In the case of Joseph Shine v. Union of India, a five-judge bench headed by Chief Justice of India Dipak Misra and comprising Justices R F Nariman, A M Khanwilkar, D Y Chandrachud and Indu Malhotra unanimously struck down the 150-year-old penal law on adultery.
Pronouncing its verdict on pleas challenging the constitutional validity of the Section 497 of Indian Penal Code, the Supreme Court quashed the law as violative of Articles 14 and 15 of the Constitution. The Court held that the act adultery can be a ground for divorce, but not a criminal offence. The apex court also declared part of Section 198 of the Cr PC which deals with adultery as unconstitutional.
Chief Justice of India Dipak Misra stated in his judgement that “Section 497 is manifestly arbitrary, offends dignity of women”. Section 497 of IPC affects the right to life of a woman under Article 21 of the constitution of India, the court added. Also Justice Chandrachud, in a section of the judgement titled ‘good wife‘ said, in “the most private zone, choice is important and sexuality cannot be dissected from desire. Section 497 deprives women, their choice about sexuality and hence unconstitutional“.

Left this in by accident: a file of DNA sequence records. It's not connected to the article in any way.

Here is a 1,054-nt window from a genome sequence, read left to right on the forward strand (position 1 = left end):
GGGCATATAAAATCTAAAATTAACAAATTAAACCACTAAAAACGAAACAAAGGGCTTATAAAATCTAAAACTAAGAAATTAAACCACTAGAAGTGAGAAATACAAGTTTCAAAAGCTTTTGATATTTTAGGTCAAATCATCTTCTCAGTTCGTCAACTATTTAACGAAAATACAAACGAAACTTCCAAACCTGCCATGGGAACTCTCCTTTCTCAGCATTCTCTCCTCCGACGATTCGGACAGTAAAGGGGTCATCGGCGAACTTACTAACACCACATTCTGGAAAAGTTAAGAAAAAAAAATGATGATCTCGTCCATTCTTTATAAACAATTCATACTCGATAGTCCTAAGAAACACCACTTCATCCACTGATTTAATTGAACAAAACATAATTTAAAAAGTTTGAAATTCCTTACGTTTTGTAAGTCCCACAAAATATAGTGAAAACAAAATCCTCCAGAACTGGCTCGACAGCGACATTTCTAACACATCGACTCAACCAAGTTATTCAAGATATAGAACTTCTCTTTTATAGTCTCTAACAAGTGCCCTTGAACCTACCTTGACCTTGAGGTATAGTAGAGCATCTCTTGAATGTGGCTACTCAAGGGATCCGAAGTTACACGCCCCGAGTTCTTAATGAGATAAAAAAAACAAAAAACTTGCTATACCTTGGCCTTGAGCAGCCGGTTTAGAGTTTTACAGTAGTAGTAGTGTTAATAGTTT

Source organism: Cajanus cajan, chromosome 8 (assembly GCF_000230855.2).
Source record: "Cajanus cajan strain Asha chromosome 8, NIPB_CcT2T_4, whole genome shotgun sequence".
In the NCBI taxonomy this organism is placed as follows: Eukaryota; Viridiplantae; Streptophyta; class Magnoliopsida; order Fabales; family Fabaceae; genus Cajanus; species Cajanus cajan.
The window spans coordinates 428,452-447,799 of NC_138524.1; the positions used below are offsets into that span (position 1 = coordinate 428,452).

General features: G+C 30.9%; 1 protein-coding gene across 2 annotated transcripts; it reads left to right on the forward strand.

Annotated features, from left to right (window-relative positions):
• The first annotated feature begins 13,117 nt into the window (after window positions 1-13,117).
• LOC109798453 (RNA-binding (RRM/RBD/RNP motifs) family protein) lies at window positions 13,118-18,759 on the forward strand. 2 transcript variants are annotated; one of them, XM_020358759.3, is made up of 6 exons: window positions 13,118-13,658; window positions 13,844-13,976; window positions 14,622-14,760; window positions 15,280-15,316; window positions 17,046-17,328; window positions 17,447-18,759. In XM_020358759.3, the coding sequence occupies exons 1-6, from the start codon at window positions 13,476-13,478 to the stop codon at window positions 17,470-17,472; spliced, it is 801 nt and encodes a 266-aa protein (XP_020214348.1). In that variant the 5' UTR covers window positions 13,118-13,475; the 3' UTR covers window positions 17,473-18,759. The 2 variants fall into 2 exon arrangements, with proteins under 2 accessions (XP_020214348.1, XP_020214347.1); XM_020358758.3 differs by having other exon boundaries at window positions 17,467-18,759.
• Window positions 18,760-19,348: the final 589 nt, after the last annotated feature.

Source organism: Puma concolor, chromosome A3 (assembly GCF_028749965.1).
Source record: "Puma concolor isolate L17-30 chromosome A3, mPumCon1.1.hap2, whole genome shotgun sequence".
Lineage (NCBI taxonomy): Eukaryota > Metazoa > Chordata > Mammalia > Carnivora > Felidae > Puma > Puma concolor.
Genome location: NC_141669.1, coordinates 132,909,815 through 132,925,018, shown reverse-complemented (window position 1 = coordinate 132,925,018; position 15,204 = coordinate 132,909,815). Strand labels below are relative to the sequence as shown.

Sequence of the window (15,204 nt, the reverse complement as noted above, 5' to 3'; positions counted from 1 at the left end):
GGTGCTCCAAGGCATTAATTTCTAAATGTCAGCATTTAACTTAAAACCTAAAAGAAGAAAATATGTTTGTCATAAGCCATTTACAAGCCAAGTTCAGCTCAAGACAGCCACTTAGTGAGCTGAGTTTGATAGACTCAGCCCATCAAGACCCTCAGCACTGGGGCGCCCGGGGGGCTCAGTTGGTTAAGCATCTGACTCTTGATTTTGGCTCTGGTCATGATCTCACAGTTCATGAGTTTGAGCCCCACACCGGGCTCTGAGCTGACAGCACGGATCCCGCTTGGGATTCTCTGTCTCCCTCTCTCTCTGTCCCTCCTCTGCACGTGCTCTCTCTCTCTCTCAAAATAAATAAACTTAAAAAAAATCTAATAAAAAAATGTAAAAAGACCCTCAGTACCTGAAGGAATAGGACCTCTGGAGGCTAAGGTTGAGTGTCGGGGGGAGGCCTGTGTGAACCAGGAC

The Judgement also stated that Mere adultery can’t be a criminal offence. It is a matter of privacy. Husband is not the master of the wife. Women should be treated with equality along with men. Adultery dents the individuality of women and it is not a crime in countries like China, Japan and Australia. While mentioning the arbitrariness of section 497, the court stated that Section 497 based on women as chattel, seeks to control the sexuality of a woman, and hits the autonomy and dignity of woman. It perpetuates the subordinate status of women, denies dignity, sexual autonomy, is based on gender stereotypes. A woman has sexual autonomy within marriage. Marriage does not mean ceding autonomy of one to the other. Ability to make sexual choices is essential to human liberty. Even within private zones, an individual should be allowed her choice.
Previously the law provided that only a man and not a married woman can be punished for the crime of adultery. The law categorized the woman only as a victim and not the abettor of the crime of adultery. It was based on the concept that society has two sets of morality in sexual behaviour — one for women and another for men. It imposes impossible virtues on a woman. It raises her to a pedestal, confines her to spaces, says she should be pure, but has no qualms to rape her, assault her, commit female feticide, discriminate against her within a home. Society treats women as the embodiment of virtue leads to things like honour killings.